But during the first draft, you’ve got to kick him out. Self-doubt is the worst form of writer’s block. Be the confident writer you were before you knew what poor writing was. It’s hard to be proud of the quality of a first draft, but you should at least be able to revel in the freedom of it.
3.Brenda Bensch:
Here’s just a quick question to ask yourself — and, hopefully, to write briefly about (the questions are always “quick” — it’s the answers that take a while):
What do I hope to achieve by making a commitment to engage regularly in the writing process?
A soul-searching few moments may point the way for you: good luck!

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Dried Cereal

Yesterday, as I was cleaning up yet another unsavory mess, the question came to mind, what is worse, worrying about teenagers getting drunk and having sex? Or stepping in poo and/or pee every day? 

Today is the first day of school for my oldest. He is in second grade, rode his gigantic bike all by himself (with Dad and little brother trailing–I’m a little protective), and decided he wanted to use his dad’s old messenger bag instead of a backpack. I love him. And I can’t believe he is this old. And not pooing on the carpet. Or etching his name in our van (and if you know his name, you will know why this was pretty bad). 

I go from moments of utter overwhelming-want to scream-chaos, to feelings of nostalgia and sadness that these boys are growing up faster than I have time to breathe. 

Sometimes I feel like I never get ahead. I never get anything done. I never write enough. I’m never becoming the person I could become because I’m too busy scraping dried banana off the floor. Or stopping fights. Or beating myself up for yelling. Or eating chocolate chips with peanut butter in my closet.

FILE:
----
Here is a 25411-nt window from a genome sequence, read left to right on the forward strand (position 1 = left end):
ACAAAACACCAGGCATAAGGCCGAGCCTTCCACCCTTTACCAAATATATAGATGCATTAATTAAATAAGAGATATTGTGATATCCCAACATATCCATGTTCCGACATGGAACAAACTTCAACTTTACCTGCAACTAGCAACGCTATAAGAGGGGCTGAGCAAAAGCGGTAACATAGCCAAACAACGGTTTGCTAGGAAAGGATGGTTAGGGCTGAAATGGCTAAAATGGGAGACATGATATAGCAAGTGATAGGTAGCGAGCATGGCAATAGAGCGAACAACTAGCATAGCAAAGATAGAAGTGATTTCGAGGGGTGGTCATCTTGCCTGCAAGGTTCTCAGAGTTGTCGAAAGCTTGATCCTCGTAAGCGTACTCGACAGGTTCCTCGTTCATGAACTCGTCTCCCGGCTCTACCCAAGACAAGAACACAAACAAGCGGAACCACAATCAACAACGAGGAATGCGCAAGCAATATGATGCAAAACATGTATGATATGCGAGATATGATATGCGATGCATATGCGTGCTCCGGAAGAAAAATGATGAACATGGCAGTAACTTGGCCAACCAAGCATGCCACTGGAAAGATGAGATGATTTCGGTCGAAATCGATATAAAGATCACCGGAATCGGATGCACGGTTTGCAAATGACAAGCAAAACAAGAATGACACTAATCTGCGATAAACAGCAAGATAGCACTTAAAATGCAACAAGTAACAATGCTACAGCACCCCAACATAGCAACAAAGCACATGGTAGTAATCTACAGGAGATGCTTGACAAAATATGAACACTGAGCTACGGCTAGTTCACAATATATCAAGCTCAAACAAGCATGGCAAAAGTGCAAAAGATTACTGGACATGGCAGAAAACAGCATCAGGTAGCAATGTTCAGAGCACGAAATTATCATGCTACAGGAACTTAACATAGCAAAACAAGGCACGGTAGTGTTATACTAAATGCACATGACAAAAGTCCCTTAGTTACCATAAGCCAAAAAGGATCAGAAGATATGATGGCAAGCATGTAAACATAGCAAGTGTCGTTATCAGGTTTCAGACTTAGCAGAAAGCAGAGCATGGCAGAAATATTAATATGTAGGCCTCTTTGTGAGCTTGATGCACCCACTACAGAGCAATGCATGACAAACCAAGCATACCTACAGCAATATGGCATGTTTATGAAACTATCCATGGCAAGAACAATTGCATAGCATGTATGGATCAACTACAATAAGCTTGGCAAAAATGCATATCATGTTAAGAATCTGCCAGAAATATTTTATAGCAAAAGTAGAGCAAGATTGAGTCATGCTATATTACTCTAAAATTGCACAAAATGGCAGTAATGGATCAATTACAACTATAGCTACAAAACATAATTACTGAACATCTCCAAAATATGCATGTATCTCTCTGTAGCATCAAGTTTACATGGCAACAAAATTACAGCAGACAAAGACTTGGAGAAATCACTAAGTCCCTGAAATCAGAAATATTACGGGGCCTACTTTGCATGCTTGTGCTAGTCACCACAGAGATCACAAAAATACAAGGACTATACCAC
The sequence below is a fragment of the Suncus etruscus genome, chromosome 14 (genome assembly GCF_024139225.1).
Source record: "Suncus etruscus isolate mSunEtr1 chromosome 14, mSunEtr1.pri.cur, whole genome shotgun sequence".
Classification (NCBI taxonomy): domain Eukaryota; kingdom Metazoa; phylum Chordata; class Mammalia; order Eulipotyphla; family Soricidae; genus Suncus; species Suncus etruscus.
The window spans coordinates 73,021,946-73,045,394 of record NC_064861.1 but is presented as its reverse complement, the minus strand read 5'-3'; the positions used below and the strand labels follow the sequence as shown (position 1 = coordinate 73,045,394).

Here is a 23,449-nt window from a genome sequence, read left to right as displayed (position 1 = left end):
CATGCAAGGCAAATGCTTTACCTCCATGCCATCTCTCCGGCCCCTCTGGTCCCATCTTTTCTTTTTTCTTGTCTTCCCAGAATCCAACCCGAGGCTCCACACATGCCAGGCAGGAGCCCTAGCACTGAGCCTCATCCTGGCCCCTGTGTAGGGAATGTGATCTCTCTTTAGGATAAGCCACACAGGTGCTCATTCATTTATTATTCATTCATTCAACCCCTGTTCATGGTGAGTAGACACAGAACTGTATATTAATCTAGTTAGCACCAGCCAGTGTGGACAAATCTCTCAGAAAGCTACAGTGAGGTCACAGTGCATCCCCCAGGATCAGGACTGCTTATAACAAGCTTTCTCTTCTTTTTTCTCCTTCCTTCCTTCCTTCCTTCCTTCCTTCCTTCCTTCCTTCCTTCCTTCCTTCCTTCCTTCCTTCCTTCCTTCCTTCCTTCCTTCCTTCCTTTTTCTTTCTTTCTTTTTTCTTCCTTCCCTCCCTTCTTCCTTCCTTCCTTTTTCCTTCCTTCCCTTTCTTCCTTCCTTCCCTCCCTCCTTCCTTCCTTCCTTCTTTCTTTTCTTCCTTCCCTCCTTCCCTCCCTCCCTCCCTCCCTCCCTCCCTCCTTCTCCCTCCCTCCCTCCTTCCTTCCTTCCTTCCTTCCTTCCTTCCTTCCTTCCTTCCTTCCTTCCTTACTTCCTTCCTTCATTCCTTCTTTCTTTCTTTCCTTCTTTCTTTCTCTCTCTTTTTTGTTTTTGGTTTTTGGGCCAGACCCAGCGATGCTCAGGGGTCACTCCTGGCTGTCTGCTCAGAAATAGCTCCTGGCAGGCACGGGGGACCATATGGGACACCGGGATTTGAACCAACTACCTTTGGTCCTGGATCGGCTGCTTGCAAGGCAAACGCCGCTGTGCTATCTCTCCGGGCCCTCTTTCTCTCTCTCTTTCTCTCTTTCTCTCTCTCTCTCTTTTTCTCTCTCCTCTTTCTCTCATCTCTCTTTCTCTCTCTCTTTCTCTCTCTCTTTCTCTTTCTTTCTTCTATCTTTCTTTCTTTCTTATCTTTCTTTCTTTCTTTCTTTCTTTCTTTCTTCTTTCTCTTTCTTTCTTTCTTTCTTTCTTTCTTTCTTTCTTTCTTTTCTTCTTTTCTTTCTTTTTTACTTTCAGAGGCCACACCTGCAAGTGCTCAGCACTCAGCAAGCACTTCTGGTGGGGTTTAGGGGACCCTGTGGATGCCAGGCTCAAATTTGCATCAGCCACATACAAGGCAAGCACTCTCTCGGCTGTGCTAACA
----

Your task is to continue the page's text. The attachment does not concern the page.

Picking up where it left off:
What if I could be a prolific, famous, influential writer holed up in a beach house on the Oregon coast, creating poetry and music that could change the world if I only had time? Or what if I could be traveling to Egypt or India or Africa and learning and saving and teaching and  becoming a wise and traveled soul full of memoir-material If I didn’t have this house and these responsibilities and this kitchen floor? Or what if I could be a full time professor, immersed in study and reading and writing and talking and going to lunch and flying away to Rome on sabbatical and changing young minds if only there was no laundry? 

One of my favorite books is the Bell Jar. I love it because I related to it as a young women and in some ways, I relate now. She has all these things in front of her: jobs, more school, boyfriends. How to choose? How to make decisions that will forever shape the rest of our lives? I think YA lit if full of these kinds of questions. Maybe all lit. is. Who are we? Who do we want to become? How do we know what we want to become? And what if it’s the wrong choice? Is there a wrong choice? And how do we find joy right where we are? And if we can’t find joy right where we are, what do we do about it? 

I am tired often. I have a lot of kids and I have one more coming. Sometimes I do find myself wondering. Wishing. Maybe even envying. But at the end of the day, I know down in my intestines, that this is a good place for me. That seeing him ride off on his bike, my heart breaking but also soaring just a little bit, is what I’m supposed to be doing right now. I will keep writing. I will keep thinking about these pretend people and their decisions and their heart-breaks and their triumphs and I will keep scraping rice Chex off the floor. 

Because that’s who I am right now. 

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Mad Mystery

Dear Everyone,

Happy Tuesday. Today I hope I get in some real clothes that can fit over my belly. I also hope that I write something. And I hope to make something for dinner other than quesadillas.